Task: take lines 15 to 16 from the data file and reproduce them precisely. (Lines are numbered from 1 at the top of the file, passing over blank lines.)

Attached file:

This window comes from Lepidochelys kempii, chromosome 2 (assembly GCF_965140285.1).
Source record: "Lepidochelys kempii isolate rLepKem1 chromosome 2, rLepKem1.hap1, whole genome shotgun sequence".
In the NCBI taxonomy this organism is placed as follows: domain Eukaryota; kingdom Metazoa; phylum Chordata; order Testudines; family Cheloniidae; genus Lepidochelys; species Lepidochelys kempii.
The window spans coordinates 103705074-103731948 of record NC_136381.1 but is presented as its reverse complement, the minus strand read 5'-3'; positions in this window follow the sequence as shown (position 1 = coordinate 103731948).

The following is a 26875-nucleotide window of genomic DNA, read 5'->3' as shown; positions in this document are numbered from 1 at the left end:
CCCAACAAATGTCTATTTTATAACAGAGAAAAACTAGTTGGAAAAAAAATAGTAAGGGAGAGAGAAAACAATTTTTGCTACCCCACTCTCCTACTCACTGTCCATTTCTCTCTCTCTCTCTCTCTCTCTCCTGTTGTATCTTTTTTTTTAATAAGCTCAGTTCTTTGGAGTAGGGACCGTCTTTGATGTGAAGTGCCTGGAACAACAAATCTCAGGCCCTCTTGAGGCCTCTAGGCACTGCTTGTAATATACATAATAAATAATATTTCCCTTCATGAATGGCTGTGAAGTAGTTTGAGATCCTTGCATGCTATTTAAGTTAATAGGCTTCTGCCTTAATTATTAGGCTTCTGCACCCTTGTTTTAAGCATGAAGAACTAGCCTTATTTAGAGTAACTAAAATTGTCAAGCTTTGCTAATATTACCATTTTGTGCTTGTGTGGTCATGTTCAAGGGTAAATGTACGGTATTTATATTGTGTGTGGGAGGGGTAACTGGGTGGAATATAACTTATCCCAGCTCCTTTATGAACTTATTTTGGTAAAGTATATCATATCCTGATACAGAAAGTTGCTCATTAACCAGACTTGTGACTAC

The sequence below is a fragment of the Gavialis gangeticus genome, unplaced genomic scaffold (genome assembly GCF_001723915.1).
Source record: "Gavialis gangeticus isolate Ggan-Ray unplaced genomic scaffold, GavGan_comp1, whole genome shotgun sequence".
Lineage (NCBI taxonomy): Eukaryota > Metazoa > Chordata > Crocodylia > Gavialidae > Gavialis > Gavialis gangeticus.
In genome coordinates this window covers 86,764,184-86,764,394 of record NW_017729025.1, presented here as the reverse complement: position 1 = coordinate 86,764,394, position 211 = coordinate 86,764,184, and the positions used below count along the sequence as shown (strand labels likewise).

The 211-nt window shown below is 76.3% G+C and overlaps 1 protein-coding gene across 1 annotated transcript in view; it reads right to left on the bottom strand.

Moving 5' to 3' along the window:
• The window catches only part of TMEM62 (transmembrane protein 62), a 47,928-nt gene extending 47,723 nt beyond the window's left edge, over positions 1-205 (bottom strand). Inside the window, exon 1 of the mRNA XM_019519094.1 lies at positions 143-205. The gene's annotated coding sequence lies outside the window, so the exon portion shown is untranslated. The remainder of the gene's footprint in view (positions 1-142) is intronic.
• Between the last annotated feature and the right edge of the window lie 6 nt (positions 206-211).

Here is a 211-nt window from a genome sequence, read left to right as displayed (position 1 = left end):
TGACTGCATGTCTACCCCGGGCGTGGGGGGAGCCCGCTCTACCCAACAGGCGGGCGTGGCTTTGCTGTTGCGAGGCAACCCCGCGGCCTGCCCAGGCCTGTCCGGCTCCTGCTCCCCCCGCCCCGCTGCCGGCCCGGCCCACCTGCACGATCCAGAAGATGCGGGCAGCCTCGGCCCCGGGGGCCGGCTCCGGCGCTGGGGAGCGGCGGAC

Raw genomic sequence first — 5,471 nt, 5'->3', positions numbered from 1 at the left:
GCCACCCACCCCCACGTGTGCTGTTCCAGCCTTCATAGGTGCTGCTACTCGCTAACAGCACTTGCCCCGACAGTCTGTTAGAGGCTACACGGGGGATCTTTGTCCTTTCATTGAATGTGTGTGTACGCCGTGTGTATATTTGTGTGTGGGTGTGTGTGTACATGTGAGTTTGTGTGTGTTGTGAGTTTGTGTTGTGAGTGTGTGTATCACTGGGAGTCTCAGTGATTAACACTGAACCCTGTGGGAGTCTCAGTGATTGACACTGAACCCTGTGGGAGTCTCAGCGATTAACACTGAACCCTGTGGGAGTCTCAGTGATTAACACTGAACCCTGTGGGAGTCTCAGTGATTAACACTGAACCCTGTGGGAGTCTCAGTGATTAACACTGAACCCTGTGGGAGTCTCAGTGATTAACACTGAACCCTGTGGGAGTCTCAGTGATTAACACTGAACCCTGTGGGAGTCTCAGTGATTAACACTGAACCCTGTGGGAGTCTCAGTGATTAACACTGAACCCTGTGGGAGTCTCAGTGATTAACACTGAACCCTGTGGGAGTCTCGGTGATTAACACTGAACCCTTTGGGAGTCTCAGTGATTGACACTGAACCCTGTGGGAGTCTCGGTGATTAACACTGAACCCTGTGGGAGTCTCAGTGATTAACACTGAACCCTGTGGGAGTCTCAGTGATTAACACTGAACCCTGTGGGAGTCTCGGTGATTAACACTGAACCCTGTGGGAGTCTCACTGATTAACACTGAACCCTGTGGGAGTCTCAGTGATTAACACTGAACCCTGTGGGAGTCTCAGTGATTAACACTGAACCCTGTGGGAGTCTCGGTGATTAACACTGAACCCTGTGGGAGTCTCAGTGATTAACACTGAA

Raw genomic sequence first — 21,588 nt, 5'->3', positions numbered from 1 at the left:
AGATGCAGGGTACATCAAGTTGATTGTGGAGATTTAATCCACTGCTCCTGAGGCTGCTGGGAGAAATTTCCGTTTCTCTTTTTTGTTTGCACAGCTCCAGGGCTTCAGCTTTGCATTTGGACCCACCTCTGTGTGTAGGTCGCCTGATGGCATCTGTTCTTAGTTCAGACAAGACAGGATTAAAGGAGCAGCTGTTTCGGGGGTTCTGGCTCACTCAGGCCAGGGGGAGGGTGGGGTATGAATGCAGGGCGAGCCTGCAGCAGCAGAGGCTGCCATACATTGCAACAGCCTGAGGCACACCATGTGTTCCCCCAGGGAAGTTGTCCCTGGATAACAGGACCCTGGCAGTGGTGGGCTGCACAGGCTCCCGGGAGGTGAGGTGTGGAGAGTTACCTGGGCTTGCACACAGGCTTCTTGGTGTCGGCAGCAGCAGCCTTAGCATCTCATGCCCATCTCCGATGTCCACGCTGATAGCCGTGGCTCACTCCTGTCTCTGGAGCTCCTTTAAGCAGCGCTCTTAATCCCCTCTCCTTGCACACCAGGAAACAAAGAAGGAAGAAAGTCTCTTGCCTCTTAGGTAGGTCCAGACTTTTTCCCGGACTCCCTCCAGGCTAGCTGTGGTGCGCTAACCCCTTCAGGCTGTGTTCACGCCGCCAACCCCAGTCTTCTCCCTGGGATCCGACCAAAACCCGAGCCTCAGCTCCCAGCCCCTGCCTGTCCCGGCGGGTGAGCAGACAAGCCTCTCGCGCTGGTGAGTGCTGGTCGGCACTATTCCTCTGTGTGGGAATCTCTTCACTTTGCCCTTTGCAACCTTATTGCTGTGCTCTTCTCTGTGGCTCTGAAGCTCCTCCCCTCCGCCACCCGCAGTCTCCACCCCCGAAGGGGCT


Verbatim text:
Here is a 211-nt window from a genome sequence, read left to right as displayed (position 1 = left end):
TGACTGCATGTCTACCCCGGGCGTGGGGGGAGCCCGCTCTACCCAACAGGCGGGCGTGGCTTTGCTGTTGCGAGGCAACCCCGCGGCCTGCCCAGGCCTGTCCGGCTCCTGCTCCCCCCGCCCCGCTGCCGGCCCGGCCCACCTGCACGATCCAGAAGATGCGGGCAGCCTCGGCCCCGGGGGCCGGCTCCGGCGCTGGGGAGCGGCGGAC